The U.S. Food and Drug administration issued a final rule on September 2, 2016 establishing that over-the-counter antiseptic wash products containing one or more of 19 different active ingredients may no longer be marketed to the public.
The final rule — which covers triclosan and triclocarban, the two most commonly used ingredients in antiseptic wash products — does not affect antibacterial products used in health care settings or consumer hand sanitizers or wipes.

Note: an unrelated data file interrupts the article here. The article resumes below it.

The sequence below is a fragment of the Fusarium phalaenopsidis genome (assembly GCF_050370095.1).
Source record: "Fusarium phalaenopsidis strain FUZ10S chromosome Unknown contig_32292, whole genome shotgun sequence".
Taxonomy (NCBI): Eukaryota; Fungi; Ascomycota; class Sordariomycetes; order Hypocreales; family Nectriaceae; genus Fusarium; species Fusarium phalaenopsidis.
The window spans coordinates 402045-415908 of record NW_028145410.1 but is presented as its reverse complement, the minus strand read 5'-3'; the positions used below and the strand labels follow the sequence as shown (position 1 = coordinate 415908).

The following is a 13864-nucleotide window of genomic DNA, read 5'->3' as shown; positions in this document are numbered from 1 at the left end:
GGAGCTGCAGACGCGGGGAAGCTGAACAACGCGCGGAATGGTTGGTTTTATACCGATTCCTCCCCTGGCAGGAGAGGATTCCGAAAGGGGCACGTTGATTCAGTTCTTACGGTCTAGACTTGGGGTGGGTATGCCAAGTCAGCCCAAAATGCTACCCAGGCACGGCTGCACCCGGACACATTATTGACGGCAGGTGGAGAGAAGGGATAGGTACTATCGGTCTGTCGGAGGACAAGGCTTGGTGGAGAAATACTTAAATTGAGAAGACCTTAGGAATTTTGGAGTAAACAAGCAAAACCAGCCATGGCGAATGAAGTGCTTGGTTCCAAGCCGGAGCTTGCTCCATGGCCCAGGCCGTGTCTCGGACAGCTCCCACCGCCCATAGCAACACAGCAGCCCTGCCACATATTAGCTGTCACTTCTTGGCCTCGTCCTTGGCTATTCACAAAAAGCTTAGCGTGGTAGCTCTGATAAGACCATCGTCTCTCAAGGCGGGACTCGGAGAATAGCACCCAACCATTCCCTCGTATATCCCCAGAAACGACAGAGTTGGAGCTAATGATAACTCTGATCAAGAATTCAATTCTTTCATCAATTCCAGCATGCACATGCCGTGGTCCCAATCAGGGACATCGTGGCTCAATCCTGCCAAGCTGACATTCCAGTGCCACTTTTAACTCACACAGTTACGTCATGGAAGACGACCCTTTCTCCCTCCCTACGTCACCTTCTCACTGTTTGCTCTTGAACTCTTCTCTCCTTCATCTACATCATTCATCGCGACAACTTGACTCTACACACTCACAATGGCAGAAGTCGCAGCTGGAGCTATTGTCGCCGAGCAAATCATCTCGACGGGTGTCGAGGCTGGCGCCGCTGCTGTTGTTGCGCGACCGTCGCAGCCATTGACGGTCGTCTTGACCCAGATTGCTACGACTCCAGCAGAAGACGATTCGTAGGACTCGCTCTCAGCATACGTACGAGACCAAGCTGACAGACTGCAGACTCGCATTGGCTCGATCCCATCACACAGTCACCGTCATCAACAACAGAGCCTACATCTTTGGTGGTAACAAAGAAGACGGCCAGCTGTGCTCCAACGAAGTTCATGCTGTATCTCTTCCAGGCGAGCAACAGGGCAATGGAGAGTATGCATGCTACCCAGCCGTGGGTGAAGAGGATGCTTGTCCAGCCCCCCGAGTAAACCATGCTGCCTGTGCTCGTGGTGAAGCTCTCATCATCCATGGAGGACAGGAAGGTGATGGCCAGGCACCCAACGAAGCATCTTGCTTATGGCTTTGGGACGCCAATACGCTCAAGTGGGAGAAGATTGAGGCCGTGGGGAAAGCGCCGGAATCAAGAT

The FDA issued a proposed rule in 2013 after evidence surfaced suggesting that long-term exposure to ingredients like triclosan in liquid soaps and triclocarban in bar soaps could lead to bacterial resistance or hormonal changes. The proposed rule required manufacturers to provide the FDA with safety and effectiveness data for some ingredients if they wanted to continue marketing products containing those ingredients. However, antibacterial hand and body wash manufacturers did not provide the necessary data establishing safety and effectiveness for the 19 different ingredients covered in the final rule.